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        Mar 4 2011: I don't pay attention to the ratings before viewing a talk, but I do usually rate them because I agree that it might help shape the future TED presentations. It doesn't seem like TED would support an "obnoxious" presenter or topic, so perhaps that word can be struck from the choices?

        Hang in there:>) Maybe some of your words could have been different in your original statement?
        "Expected better of the ted community? Prejudice against women? Women's world views objectional to ted watchers?". I don't agree with any of that, which is why I offered the possibility of another explanation:>)
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          Mar 5 2011: Excellent and valid point, Nafissa. I appreciate your insight.
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      Mar 4 2011: It would be interesting to have a debate on whether certain keywords with negative connotation should be allowed or if; just like the comment rating system, the keywords should be limited to the positive. I guess the good thing at least is that there are only 3 negative terms for 10 positive terms.
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          Mar 4 2011: I pay very little attention to the ratings too. In fact I rarely give ratings to talks, I usually comment and/or favorite.
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          Mar 4 2011: Hello Birdia,

          Your point is well taken that many people do not choose to watch a talk by its rating but some do. I noticed this imbalance in OBNOXIOUS ratings as I watched every TED talk for the last two years as they appeared (or as I discovered them in the archives) and rated every one. My fear is that it is far less likely that any speaker with an OBNOXIOUS rating will be invited back or referred as an expert to other speaking venues (perhaps hampering a career).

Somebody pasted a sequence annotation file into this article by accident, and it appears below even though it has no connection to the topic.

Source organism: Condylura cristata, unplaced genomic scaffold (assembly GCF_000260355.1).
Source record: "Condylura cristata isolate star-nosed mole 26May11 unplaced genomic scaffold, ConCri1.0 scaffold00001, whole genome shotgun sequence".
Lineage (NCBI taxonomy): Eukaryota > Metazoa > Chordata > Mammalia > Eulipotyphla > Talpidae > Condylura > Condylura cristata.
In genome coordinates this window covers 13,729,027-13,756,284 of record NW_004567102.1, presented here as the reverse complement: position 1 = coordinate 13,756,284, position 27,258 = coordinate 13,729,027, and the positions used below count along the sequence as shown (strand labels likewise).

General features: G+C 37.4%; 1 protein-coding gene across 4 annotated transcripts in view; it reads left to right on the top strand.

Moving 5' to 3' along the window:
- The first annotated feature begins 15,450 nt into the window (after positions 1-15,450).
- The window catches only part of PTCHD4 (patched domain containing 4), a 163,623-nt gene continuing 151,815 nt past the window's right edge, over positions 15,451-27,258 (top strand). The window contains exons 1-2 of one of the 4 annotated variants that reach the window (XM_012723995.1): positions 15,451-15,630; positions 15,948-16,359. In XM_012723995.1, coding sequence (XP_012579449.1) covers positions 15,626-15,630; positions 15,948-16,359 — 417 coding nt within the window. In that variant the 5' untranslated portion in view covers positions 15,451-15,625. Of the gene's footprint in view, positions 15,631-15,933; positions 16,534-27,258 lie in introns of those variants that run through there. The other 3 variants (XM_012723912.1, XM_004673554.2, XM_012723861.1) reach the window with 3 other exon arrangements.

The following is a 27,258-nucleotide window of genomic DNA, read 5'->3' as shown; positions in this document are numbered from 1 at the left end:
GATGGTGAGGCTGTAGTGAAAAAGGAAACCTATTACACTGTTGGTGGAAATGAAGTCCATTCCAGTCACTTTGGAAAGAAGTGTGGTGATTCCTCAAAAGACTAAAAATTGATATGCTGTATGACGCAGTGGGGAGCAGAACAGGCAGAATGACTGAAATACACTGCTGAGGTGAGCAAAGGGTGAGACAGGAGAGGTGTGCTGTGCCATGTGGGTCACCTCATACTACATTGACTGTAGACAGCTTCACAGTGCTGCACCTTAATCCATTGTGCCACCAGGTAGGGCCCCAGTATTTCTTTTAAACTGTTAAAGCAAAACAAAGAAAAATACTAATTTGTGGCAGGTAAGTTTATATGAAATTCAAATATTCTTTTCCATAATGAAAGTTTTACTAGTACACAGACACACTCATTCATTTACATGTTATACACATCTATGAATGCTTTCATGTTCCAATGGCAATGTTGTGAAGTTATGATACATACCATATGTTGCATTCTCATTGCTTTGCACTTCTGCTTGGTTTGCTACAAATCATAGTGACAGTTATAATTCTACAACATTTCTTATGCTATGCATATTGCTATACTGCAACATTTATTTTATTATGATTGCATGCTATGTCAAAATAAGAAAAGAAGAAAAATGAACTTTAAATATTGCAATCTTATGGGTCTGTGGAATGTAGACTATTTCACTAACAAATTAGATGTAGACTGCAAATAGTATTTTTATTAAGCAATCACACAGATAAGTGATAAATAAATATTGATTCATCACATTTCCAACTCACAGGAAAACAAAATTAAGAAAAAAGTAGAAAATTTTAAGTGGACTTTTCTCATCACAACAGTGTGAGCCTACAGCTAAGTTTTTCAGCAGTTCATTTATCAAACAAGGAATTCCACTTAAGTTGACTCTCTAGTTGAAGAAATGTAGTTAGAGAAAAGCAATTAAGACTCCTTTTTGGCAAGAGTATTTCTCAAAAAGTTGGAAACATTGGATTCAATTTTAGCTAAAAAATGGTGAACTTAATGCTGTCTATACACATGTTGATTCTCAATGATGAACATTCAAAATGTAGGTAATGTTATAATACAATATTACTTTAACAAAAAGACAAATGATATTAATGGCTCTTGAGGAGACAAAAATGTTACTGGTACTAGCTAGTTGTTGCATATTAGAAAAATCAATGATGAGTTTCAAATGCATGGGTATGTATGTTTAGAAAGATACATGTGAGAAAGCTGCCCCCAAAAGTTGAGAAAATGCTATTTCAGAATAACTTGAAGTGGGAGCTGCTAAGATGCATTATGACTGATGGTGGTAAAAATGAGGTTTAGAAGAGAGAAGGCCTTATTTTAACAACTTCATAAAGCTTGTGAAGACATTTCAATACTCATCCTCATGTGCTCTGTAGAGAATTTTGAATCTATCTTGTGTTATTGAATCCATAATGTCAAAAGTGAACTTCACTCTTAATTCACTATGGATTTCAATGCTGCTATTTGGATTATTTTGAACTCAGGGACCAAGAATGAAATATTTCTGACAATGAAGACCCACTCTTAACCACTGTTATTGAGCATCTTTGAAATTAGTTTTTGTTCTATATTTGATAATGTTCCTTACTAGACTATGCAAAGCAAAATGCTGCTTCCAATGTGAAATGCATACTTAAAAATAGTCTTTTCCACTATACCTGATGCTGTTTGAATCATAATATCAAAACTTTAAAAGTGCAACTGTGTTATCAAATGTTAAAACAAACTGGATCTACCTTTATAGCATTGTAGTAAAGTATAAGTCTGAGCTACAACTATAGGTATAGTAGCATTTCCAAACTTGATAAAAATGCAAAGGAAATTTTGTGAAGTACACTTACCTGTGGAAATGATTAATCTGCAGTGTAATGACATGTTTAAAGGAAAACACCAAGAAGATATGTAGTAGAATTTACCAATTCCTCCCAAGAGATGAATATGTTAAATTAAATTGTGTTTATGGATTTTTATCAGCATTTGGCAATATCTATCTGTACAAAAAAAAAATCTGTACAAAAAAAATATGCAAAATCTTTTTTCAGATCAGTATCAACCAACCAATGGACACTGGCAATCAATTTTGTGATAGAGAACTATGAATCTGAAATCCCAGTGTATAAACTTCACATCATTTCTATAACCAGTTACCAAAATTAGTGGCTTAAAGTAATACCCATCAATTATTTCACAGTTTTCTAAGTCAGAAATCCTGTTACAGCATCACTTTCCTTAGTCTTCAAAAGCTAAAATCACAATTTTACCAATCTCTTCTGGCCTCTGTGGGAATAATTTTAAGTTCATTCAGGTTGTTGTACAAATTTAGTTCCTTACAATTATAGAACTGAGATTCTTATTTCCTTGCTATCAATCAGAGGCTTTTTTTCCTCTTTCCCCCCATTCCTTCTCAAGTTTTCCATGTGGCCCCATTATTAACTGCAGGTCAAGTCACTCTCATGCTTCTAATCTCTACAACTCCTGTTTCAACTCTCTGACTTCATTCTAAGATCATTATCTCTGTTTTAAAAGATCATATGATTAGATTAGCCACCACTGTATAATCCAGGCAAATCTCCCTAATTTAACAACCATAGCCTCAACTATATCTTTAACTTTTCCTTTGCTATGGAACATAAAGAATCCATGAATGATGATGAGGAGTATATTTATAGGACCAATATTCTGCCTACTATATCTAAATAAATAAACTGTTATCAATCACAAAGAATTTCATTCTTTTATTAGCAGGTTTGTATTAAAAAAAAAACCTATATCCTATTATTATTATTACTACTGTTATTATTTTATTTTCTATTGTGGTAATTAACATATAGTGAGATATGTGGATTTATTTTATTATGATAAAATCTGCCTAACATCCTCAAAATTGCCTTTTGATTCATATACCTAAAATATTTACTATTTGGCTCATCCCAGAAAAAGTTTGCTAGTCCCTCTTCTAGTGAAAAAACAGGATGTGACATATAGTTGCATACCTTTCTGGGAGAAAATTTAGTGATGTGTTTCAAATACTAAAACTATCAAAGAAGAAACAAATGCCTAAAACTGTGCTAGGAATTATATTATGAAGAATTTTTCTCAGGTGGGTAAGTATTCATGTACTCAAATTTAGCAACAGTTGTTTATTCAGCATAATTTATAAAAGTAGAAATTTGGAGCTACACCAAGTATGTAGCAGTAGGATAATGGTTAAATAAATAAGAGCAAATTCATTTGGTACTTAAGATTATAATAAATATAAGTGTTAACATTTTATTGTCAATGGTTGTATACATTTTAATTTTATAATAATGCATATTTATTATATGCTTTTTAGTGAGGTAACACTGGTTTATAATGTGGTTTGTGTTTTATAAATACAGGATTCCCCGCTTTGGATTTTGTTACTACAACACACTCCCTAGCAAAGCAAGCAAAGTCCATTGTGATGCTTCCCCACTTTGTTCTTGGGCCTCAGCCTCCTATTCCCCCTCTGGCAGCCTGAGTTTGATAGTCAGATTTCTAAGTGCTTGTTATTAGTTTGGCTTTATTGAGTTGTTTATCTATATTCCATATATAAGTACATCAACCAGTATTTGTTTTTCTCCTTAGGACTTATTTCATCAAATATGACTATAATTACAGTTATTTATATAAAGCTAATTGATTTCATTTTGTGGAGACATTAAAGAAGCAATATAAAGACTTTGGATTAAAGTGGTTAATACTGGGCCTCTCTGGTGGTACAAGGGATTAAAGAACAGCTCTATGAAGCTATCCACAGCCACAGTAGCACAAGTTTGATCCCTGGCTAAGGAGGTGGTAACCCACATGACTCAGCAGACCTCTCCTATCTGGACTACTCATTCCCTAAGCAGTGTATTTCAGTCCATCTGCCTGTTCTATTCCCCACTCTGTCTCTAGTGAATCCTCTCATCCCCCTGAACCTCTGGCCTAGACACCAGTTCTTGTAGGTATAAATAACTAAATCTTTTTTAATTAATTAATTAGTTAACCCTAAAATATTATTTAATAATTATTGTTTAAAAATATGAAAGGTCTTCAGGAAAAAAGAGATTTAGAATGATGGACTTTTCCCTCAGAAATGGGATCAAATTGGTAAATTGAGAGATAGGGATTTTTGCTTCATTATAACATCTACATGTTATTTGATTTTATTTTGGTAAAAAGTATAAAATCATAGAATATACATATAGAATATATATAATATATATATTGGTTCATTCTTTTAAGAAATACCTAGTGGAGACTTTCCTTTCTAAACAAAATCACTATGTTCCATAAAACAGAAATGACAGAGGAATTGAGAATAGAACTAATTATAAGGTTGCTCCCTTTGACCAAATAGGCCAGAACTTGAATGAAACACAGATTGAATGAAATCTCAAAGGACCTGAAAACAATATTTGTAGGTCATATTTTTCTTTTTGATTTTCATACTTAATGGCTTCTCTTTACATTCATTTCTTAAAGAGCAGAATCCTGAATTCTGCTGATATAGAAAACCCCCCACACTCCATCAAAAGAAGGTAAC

We all have an obligation to encourage fairness whenever we can and I simply felt that it was time for me to speak up. I love your idea of re-evaluating the rating words. Many times as I rated a talk, I wished that I had other words such as 'thought provoking' or 'strongly argued.' Can you suggest others?
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          Mar 4 2011: Hi Again Birdia,
          At the lower right hand corner of your screen is a red button that is labelled RATE. Part way into any talk you can press the button and you can choose three votes from the following words: jaw dropping, persuasive, courageous, ingenious, facinating, inspiring, beautiful, funny, informative, OK, unconvincing, confusing, longwinded, and obnoxious. When you have checked 3 boxes which can all be for one word or for three different ones, you can close the box and up will pop the culmulative ratings of all the people who have ever rated the talk. This is presented like an infographic with the words with the largest number of votes enlarged and bolded.
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        Mar 15 2011: Did you notice the most recent ratings for Courtney Martin and Elizabeth Lindsey?
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    Mar 4 2011: Definitions for OBNOXIOUS

    •objectionable: causing disapproval or protest; "a vulgar and objectionable person"

    •Very annoying, offensive, odious or contemptible; exposed to harm or injury